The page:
• MROs are not required to undergo recertification training, but it is strongly suggested that MROs seek supplemental information about oral fluid testing by the time HHS certifies at least two laboratories to conduct oral fluid testing.
  • MRO staff (not just an MRO) may contact a pharmacy to verify a prescription that an employee has cited as a potential legitimate medical explanation for a laboratory-confirmed positive test.
  • MROs are permitted to un-cancel a test that had been previously cancelled by the MRO due to un-corrected flaws (e.g. the MRO did not receive a copy of the CCF, but later receives a copy of the CCF).
  • In the rare circumstance when an employee is not able to provide a sufficient oral fluid specimen after an insufficient urine specimen or vice a versa (shy bladder/shy lung), the employee would only be required to have a referral physician evaluation for the second specimen type attempted.
  • Remember, it is the employer’s duty to determine whether a refusal has occurred at the collection site.  Employers have never been able to delegate this duty.

What does this mean for SAPs?

  • SAPs may conduct evaluations either in-person or remotely, with criteria for remote evaluations as follows:
    • Technology used must permit real-time two-way audio and visual interaction between the SAP and the employee.
    • Quality of the technology must be sufficient to allow the SAP to gather all the visual and audible information the SAP would normally observe in a face-to-face in-person interaction.
    • Technology must incorporate sufficiently robust security to protect the confidentiality of the conversation.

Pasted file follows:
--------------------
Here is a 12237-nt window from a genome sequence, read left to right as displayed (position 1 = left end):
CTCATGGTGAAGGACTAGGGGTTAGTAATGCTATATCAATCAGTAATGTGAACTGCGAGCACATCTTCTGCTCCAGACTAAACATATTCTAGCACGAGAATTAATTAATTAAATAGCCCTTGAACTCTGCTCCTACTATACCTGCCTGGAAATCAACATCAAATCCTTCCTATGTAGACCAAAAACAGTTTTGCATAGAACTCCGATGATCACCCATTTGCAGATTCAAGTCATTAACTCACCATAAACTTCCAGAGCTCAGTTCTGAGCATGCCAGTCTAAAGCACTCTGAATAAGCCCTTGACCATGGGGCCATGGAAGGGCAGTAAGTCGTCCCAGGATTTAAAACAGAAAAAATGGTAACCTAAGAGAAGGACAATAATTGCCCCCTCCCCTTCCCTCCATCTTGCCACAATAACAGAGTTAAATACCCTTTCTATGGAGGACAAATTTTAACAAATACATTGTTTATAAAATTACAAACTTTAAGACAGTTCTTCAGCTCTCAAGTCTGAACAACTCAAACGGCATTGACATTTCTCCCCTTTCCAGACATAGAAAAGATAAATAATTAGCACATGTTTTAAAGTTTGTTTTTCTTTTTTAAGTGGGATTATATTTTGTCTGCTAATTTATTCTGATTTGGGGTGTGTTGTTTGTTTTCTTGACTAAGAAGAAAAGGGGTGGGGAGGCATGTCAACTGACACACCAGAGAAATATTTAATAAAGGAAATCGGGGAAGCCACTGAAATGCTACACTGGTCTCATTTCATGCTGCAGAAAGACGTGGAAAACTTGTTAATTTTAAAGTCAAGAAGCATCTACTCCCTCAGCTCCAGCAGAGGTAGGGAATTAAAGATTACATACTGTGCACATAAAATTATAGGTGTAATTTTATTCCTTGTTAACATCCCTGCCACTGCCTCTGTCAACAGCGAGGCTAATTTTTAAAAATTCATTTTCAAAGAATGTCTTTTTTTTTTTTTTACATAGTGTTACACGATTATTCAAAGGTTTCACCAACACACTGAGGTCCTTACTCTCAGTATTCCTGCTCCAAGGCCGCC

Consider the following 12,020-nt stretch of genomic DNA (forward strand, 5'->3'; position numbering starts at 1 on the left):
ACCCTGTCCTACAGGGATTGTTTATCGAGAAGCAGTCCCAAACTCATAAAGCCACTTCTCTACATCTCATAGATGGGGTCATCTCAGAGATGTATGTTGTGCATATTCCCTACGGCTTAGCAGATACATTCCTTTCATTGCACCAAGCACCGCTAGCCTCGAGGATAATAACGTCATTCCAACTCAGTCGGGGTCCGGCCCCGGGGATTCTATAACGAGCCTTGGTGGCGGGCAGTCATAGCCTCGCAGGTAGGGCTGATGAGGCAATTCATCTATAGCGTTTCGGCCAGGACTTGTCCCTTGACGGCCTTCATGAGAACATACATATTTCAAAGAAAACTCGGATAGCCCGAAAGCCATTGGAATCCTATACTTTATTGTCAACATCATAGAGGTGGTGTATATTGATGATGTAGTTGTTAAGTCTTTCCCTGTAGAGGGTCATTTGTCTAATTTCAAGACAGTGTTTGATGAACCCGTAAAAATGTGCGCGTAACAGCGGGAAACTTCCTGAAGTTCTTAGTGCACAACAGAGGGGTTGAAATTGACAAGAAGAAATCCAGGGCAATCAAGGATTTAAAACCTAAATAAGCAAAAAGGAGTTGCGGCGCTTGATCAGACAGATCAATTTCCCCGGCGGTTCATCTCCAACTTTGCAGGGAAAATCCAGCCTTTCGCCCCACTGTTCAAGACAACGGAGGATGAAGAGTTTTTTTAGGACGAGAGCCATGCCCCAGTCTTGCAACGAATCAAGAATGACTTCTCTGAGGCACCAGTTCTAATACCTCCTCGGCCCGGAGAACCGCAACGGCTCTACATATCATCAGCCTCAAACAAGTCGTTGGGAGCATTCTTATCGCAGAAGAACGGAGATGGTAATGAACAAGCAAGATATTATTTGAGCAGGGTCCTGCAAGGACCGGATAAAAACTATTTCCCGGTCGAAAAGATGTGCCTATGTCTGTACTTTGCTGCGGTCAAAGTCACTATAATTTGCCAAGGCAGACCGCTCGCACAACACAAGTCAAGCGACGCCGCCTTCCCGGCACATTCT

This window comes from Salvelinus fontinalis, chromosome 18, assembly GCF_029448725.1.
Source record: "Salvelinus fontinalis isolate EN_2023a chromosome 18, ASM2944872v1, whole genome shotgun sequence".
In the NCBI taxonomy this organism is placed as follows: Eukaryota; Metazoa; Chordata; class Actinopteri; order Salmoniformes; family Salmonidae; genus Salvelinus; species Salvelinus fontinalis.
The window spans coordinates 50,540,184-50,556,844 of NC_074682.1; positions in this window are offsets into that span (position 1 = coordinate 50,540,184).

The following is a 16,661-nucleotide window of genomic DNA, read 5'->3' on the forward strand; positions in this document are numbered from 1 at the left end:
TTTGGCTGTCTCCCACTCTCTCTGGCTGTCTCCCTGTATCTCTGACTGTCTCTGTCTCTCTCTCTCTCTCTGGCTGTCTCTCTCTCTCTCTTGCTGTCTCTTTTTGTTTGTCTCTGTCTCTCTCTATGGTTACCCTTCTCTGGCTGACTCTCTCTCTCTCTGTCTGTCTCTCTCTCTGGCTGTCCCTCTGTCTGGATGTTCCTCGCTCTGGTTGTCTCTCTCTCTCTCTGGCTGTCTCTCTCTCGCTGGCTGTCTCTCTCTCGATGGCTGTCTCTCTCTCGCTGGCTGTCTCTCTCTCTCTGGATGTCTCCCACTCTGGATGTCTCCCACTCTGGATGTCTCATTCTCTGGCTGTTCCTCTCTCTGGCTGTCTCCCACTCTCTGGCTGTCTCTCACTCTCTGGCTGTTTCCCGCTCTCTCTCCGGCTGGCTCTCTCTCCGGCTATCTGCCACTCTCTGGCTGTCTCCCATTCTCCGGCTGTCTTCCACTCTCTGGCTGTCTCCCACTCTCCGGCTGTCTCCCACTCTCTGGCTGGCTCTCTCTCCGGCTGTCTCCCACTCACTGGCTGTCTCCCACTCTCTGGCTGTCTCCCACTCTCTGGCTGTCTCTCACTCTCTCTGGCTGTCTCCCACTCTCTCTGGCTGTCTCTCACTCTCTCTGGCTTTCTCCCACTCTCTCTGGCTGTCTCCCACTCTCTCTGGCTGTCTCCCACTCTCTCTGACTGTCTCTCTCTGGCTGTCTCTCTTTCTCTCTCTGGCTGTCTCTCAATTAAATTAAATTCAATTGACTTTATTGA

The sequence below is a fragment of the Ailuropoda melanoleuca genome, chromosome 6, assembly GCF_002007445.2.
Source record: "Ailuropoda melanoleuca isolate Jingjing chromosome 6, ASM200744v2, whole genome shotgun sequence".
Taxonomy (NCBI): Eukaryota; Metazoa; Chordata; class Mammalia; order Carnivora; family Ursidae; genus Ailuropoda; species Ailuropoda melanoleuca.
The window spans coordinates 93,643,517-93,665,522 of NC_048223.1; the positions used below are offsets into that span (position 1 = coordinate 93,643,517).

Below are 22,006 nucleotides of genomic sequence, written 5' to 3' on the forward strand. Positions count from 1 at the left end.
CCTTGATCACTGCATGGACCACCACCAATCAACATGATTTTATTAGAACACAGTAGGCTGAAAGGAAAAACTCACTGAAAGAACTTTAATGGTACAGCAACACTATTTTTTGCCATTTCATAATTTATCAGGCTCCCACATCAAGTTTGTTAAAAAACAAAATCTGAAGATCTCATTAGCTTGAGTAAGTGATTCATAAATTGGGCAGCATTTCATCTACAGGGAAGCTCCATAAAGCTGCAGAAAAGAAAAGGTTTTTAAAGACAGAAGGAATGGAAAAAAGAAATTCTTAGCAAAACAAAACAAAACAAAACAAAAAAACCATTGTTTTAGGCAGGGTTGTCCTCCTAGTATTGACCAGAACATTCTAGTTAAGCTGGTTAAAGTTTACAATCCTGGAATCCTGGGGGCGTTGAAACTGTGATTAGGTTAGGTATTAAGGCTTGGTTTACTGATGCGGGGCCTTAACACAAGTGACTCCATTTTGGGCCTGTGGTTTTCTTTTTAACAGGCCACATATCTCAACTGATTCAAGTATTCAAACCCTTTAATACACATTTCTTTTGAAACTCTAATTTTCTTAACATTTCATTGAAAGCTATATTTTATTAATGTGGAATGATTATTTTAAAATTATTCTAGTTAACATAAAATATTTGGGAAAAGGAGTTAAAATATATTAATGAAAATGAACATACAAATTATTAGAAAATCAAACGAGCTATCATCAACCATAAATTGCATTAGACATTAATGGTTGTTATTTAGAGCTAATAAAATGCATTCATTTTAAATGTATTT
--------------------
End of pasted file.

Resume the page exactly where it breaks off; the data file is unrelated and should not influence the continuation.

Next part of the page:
• If you are an otherwise qualified SAP, you must abide by the geographic limitations applicable to your credential when performing remote evaluations.  You must not conduct an evaluation that exceeds your geographic limitations.

What are some of the other changes to Part 40?

  • For directly observed collections, if the same gender collector cannot be found:
    • If the employer has a standing order to allow oral fluid testing in such situations, the collector will follow that order.
    • If there is no standing order from the employer, the collector must contact the DER and either conduct an oral fluid test if the collection site is able to do so or send the employee to a collection site acceptable to the employer for the oral fluid test.
  • For direct observation collections involving transgender or nonbinary individuals, an oral fluid collection must be conducted.
  • Beginning with Subpart C of Part 40, new sections have been added and numerous sections have been redesignated (i.e., renumbered and reordered), including the Appendices, to provide a more easily followed flow for users of the regulatory provisions specific to oral fluid drug testing (see the Table provided in the “Background” section of the final rule).   

Where can I find a copy of the final rule?

You can view the final rule on ODAPC’s web site.

NOTE:   This document informally summarizes some of the important effects of the rule, but it is not a substitute for the rule and should not be relied upon to determine legal compliance with the rule.  ODAPC encourages affected entities, including employers and service agents, to review the final rule.

[1] Post-accident toxicological testing conducted under Federal Railroad Administration (FRA) authority is not subject to the OTETA mandate and therefore does not follow Part 40 procedures.  See 49 U.S.C. § 20140(f), § 40.1(c), § 219.205(a), and § 219.701(a)-(b).

[2] In the case of FMCSA-regulated owner operators, the C/TPA has many of the employer’s responsibilities.  See 49 CFR part 382 for additional details.